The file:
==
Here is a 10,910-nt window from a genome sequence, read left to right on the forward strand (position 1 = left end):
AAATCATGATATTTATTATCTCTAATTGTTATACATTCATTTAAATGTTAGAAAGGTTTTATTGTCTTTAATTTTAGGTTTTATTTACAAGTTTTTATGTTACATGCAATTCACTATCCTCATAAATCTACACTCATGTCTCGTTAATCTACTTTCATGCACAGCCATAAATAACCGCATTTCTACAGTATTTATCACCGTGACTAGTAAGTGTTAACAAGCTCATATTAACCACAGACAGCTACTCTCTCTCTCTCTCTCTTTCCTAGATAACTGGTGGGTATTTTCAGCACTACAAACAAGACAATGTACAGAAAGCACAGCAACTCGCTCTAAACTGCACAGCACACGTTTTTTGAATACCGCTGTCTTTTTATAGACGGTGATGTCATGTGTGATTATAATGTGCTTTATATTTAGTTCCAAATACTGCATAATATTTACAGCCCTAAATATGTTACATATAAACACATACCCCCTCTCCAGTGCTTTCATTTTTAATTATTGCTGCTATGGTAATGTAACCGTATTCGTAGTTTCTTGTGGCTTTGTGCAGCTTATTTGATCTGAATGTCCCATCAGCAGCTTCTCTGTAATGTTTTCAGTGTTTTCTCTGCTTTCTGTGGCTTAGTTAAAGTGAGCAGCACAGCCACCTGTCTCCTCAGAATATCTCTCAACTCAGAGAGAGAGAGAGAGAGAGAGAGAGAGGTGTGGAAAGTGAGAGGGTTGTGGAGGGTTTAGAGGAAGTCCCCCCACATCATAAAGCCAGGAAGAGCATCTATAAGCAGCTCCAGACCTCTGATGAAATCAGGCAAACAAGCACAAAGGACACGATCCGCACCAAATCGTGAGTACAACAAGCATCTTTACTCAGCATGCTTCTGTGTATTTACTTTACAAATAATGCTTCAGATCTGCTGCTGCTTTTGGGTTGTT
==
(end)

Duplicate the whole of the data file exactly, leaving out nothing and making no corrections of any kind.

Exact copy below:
Here is a 10,910-nt window from a genome sequence, read left to right on the forward strand (position 1 = left end):
AAATCATGATATTTATTATCTCTAATTGTTATACATTCATTTAAATGTTAGAAAGGTTTTATTGTCTTTAATTTTAGGTTTTATTTACAAGTTTTTATGTTACATGCAATTCACTATCCTCATAAATCTACACTCATGTCTCGTTAATCTACTTTCATGCACAGCCATAAATAACCGCATTTCTACAGTATTTATCACCGTGACTAGTAAGTGTTAACAAGCTCATATTAACCACAGACAGCTACTCTCTCTCTCTCTCTCTTTCCTAGATAACTGGTGGGTATTTTCAGCACTACAAACAAGACAATGTACAGAAAGCACAGCAACTCGCTCTAAACTGCACAGCACACGTTTTTTGAATACCGCTGTCTTTTTATAGACGGTGATGTCATGTGTGATTATAATGTGCTTTATATTTAGTTCCAAATACTGCATAATATTTACAGCCCTAAATATGTTACATATAAACACATACCCCCTCTCCAGTGCTTTCATTTTTAATTATTGCTGCTATGGTAATGTAACCGTATTCGTAGTTTCTTGTGGCTTTGTGCAGCTTATTTGATCTGAATGTCCCATCAGCAGCTTCTCTGTAATGTTTTCAGTGTTTTCTCTGCTTTCTGTGGCTTAGTTAAAGTGAGCAGCACAGCCACCTGTCTCCTCAGAATATCTCTCAACTCAGAGAGAGAGAGAGAGAGAGAGAGAGAGGTGTGGAAAGTGAGAGGGTTGTGGAGGGTTTAGAGGAAGTCCCCCCACATCATAAAGCCAGGAAGAGCATCTATAAGCAGCTCCAGACCTCTGATGAAATCAGGCAAACAAGCACAAAGGACACGATCCGCACCAAATCGTGAGTACAACAAGCATCTTTACTCAGCATGCTTCTGTGTATTTACTTTACAAATAATGCTTCAGATCTGCTGCTGCTTTTGGGTTGTT